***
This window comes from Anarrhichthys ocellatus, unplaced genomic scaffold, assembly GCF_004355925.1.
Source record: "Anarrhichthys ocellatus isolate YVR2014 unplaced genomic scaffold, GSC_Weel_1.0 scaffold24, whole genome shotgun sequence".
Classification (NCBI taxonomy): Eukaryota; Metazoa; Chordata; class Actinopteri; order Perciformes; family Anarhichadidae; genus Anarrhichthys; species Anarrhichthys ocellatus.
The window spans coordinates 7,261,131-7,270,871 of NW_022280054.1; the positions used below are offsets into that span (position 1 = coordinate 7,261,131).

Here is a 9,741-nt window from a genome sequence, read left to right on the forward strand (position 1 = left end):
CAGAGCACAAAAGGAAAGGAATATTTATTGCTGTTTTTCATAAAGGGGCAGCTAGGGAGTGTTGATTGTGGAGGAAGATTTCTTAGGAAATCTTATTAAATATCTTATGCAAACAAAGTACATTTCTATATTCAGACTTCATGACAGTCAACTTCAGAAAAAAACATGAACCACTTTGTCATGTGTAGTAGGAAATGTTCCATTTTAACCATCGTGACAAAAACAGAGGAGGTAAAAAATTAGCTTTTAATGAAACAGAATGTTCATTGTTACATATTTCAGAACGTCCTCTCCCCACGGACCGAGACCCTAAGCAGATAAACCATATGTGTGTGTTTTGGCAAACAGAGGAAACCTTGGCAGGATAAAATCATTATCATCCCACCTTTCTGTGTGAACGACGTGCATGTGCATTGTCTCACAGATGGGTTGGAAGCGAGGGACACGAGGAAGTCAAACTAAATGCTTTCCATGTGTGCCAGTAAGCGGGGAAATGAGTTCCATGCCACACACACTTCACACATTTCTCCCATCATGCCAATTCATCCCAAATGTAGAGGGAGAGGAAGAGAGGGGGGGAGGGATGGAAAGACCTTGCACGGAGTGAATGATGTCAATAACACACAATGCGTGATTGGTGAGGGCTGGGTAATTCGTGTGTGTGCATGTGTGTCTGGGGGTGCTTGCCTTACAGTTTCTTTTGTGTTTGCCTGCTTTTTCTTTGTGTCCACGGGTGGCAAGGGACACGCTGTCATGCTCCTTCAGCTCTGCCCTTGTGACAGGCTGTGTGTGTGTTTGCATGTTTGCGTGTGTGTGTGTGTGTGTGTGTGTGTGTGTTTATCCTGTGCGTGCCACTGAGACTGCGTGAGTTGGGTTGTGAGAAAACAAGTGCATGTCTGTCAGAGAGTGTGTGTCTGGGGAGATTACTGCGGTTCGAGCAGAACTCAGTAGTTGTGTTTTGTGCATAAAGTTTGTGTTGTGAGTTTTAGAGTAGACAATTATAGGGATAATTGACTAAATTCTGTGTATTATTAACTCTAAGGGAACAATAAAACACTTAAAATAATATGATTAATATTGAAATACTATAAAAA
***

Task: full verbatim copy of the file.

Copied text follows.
This window comes from Anarrhichthys ocellatus, unplaced genomic scaffold, assembly GCF_004355925.1.
Source record: "Anarrhichthys ocellatus isolate YVR2014 unplaced genomic scaffold, GSC_Weel_1.0 scaffold24, whole genome shotgun sequence".
Classification (NCBI taxonomy): Eukaryota; Metazoa; Chordata; class Actinopteri; order Perciformes; family Anarhichadidae; genus Anarrhichthys; species Anarrhichthys ocellatus.
The window spans coordinates 7,261,131-7,270,871 of NW_022280054.1; the positions used below are offsets into that span (position 1 = coordinate 7,261,131).

Here is a 9,741-nt window from a genome sequence, read left to right on the forward strand (position 1 = left end):
CAGAGCACAAAAGGAAAGGAATATTTATTGCTGTTTTTCATAAAGGGGCAGCTAGGGAGTGTTGATTGTGGAGGAAGATTTCTTAGGAAATCTTATTAAATATCTTATGCAAACAAAGTACATTTCTATATTCAGACTTCATGACAGTCAACTTCAGAAAAAAACATGAACCACTTTGTCATGTGTAGTAGGAAATGTTCCATTTTAACCATCGTGACAAAAACAGAGGAGGTAAAAAATTAGCTTTTAATGAAACAGAATGTTCATTGTTACATATTTCAGAACGTCCTCTCCCCACGGACCGAGACCCTAAGCAGATAAACCATATGTGTGTGTTTTGGCAAACAGAGGAAACCTTGGCAGGATAAAATCATTATCATCCCACCTTTCTGTGTGAACGACGTGCATGTGCATTGTCTCACAGATGGGTTGGAAGCGAGGGACACGAGGAAGTCAAACTAAATGCTTTCCATGTGTGCCAGTAAGCGGGGAAATGAGTTCCATGCCACACACACTTCACACATTTCTCCCATCATGCCAATTCATCCCAAATGTAGAGGGAGAGGAAGAGAGGGGGGGAGGGATGGAAAGACCTTGCACGGAGTGAATGATGTCAATAACACACAATGCGTGATTGGTGAGGGCTGGGTAATTCGTGTGTGTGCATGTGTGTCTGGGGGTGCTTGCCTTACAGTTTCTTTTGTGTTTGCCTGCTTTTTCTTTGTGTCCACGGGTGGCAAGGGACACGCTGTCATGCTCCTTCAGCTCTGCCCTTGTGACAGGCTGTGTGTGTGTTTGCATGTTTGCGTGTGTGTGTGTGTGTGTGTGTGTGTGTGTTTATCCTGTGCGTGCCACTGAGACTGCGTGAGTTGGGTTGTGAGAAAACAAGTGCATGTCTGTCAGAGAGTGTGTGTCTGGGGAGATTACTGCGGTTCGAGCAGAACTCAGTAGTTGTGTTTTGTGCATAAAGTTTGTGTTGTGAGTTTTAGAGTAGACAATTATAGGGATAATTGACTAAATTCTGTGTATTATTAACTCTAAGGGAACAATAAAACACTTAAAATAATATGATTAATATTGAAATACTATAAAAA